Gnome guard, Home Guards, meerkats, wartime gardens and the LDV: “Look, Duck and Vanish …” becomes the Home Guard, 23 July 1940

Our World War Zoo garden at Newquay Zoo has a new recruit, a “Gnome Guard” complete with his LDV Local Defence Volunteer armband that would be obsolete after the 23rd July 1940 when the “Home Guard” was renamed.  The Dig For Victory campaign of 1940 was also a successful rebranding or renaming, seen in the poster below  from 1941. 

22nd and 23rd July sees the 70th anniversary of the renaming of the LDV 

Our World War Zoo garden has a new "dig for victory" recruit, a patriotic little "Gnome Guard" complete with his LDV Local Defence Volunteer armband that would be obsolete after the 23rd July 1940 when the "Home Guard" was renamed. Dig For Victory poster from 1941.

Local Defence Volunteers, or as Churchill insisted they were now called “The Home Guard“. Against a real threat of German invasion after Dunkirk from Operation Sealion”, the Home Guard freed up many servicemen for essential war duties. 

Despite our Dad’s Army image of them now,  many of the Home Guard were too old for call up but experienced veterans from the First World War.   Zoo keeping was not as far as I know a reserved occupation, so many younger staff were called up. Many of the zoo staff remaining were over call up age of 41 and would have had extra duties of Home Guard, Civil Defence and Fire watch.   

Newquay’s imposing Great Western stone railway viaduct near the Zoo (over the peaceful Trenance Gardens) and coast were watched and guarded by local Home Guards, according  to our local historian and wartime Newquay child Douglas Knight. 

Whipsnade Zoo as a training base was a big enough estate not only to plough up sections to feed the zoo animals but also for the local Home Guard to have their rifle ranges there. 

Our as yet unnamed Gnome Guard from the World War Zoo gardens, Newquay Zoo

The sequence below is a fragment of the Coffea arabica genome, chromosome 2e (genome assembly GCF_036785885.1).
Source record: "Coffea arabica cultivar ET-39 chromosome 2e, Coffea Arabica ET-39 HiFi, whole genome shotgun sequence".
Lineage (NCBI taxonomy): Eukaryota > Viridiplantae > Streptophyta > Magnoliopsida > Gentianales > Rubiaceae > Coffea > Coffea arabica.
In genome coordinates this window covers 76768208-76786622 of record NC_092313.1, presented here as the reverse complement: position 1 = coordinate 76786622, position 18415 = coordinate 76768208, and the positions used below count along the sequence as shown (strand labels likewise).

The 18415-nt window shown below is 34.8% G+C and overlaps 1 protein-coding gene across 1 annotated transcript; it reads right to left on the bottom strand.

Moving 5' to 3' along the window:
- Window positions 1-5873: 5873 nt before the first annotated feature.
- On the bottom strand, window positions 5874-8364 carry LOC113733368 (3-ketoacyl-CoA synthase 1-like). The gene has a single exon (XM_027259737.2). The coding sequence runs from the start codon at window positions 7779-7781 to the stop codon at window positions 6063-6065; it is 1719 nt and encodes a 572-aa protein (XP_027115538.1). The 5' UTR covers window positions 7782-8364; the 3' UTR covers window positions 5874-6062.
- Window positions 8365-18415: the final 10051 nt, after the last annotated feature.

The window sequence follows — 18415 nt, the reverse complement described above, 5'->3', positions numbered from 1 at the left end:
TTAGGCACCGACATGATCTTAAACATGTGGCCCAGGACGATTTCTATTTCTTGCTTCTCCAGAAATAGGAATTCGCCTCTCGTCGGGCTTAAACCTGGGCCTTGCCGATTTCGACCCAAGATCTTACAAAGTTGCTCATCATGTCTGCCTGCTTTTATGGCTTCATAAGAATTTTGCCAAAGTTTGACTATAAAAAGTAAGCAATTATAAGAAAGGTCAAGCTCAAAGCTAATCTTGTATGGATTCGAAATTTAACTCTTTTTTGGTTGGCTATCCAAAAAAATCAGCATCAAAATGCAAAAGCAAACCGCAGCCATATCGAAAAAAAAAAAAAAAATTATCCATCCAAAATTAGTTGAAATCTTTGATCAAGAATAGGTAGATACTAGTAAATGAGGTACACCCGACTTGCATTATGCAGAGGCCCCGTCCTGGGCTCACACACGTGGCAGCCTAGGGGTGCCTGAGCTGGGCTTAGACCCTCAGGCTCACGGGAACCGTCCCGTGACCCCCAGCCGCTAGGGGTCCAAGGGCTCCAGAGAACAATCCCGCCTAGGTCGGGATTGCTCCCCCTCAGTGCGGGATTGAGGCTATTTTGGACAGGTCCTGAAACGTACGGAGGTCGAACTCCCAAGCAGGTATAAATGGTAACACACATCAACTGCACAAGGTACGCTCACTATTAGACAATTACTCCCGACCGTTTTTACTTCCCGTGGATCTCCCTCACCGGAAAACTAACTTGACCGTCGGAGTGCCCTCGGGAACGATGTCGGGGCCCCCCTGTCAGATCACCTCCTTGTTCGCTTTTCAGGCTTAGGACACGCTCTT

The gnome connection is not so strange, its rather similar to the many mascots or cartoon figures used to promote the National Growmore campaign, first name of “Dig For Victory”. Gnomes have an interesting history, and would have been suspect certainly in the First World War as they were mostly made in Germany and so fell out of fashion from the 1920s onwards, recounted in the garden historian Twigs Way’s excellent little Shire book Garden GnomesTwigs Way also wrote the Shire book on Allotments with a good section on Dig For Victory and European allotments, and edited the reprint of the Dig for Victory garden leaflets from 1945 and 

Picture Post, Sep 21, 1940 portrays the Home Guard as youthful, camouflaged and trained by veterans of the Spanish Civil War like Tom Wintringham (ZO71, from our archive: World War Zoo Gardens, Newquay Zoo)

My rusty German reminds me that one  German word for gnome, Erdmannchen also covers that LDV – ‘Look, Duck and Vanish’ – expert. the Meerkat.    My podcast friend at Kernow Pod, Matt Clarke is producing a short podcast on our little Meerkat Royal Observer Corps,  scanning the sky for the “Hun in The Sun” or for us, the “seagull in the dazzle”. Meerkats come naturally equipped with black eye shades to counteract this dazzle, then sound the alarm, especially to protect their young and warn them to run for shelter! You can see them do this at our 12.30 feeding talk each day, whilst 24-30th July is a birds themed event week at Newquay Zoo

To download this MP3 podcast, click on  meerkats.  

There is an excellent short history of the Home Guard on Wikipedia, and BBC werbsite 

Friend or foe? Young meerkats like wartime children have to learn what silhouettes mean safety and which danger. Harmless bird or hawk? (Sweet Caporal cigarette box, Archive item from the World War Zoo gardens wartime collection, Newquay Zoo)

Many Home Guard materials have been republished, now declassified including some of the deadly sabotage tricks of the ‘stay behind, hide  and sabotage’ Auxiliary Units, the equivalent to the French Resistance. 

Some of the Home Guard material we have in the World war Zoo garden archive makes much reference to learning camouflage and concealment from the animal world, ranging from countershading on antelope to cryptic colouration. One of the more unlikely military instructors was Hugh Cott, a university zoologist who wrote Adaptive Coloration in Animals, 1940 – a short biography of Cott and fellow camouflage instructors, surrealist artist Roland Penrose: 

We’re on tour with the wartime garden at Trelawney Garden Centre, Wadebridge  31 July and 1 August 2010 – come and meet us, and our LDV gnome guard! 

Wartime, gardening and outdoor events we’re involved in – we’ve loaned an image and information from our archive of WAAFs in an underground radar station to the Discovering Places Day, Lizard NNR Goonhilly 25th July. Come and meet us as a wartime zoo garden on tour at Trelawney Garden Centre near Wadebridge in Cornwall, along with our minibeasts on 31 July and 1st August 2010.

Meanwhile, enjoy the peace of your garden!


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